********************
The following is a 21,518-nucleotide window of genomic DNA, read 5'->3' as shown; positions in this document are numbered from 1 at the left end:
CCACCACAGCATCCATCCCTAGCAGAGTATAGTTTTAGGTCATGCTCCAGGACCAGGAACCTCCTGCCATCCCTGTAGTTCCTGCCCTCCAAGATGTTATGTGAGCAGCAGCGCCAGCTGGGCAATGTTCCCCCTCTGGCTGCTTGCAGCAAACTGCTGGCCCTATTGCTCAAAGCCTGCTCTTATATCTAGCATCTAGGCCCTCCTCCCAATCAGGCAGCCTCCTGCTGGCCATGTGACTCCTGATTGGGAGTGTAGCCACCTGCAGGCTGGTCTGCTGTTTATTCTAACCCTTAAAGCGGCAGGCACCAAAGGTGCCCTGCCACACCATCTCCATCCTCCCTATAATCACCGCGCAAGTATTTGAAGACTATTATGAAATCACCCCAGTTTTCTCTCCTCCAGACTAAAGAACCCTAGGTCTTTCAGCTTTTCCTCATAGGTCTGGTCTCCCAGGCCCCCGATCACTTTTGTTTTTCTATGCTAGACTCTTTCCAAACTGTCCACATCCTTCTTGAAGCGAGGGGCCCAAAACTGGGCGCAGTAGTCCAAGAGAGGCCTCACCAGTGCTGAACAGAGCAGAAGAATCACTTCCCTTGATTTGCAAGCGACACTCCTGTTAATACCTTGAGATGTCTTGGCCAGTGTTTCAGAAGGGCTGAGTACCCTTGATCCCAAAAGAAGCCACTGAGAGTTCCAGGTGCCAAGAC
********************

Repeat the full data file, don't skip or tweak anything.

The following is a 21,518-nucleotide window of genomic DNA, read 5'->3' as shown; positions in this document are numbered from 1 at the left end:
CCACCACAGCATCCATCCCTAGCAGAGTATAGTTTTAGGTCATGCTCCAGGACCAGGAACCTCCTGCCATCCCTGTAGTTCCTGCCCTCCAAGATGTTATGTGAGCAGCAGCGCCAGCTGGGCAATGTTCCCCCTCTGGCTGCTTGCAGCAAACTGCTGGCCCTATTGCTCAAAGCCTGCTCTTATATCTAGCATCTAGGCCCTCCTCCCAATCAGGCAGCCTCCTGCTGGCCATGTGACTCCTGATTGGGAGTGTAGCCACCTGCAGGCTGGTCTGCTGTTTATTCTAACCCTTAAAGCGGCAGGCACCAAAGGTGCCCTGCCACACCATCTCCATCCTCCCTATAATCACCGCGCAAGTATTTGAAGACTATTATGAAATCACCCCAGTTTTCTCTCCTCCAGACTAAAGAACCCTAGGTCTTTCAGCTTTTCCTCATAGGTCTGGTCTCCCAGGCCCCCGATCACTTTTGTTTTTCTATGCTAGACTCTTTCCAAACTGTCCACATCCTTCTTGAAGCGAGGGGCCCAAAACTGGGCGCAGTAGTCCAAGAGAGGCCTCACCAGTGCTGAACAGAGCAGAAGAATCACTTCCCTTGATTTGCAAGCGACACTCCTGTTAATACCTTGAGATGTCTTGGCCAGTGTTTCAGAAGGGCTGAGTACCCTTGATCCCAAAAGAAGCCACTGAGAGTTCCAGGTGCCAAGAC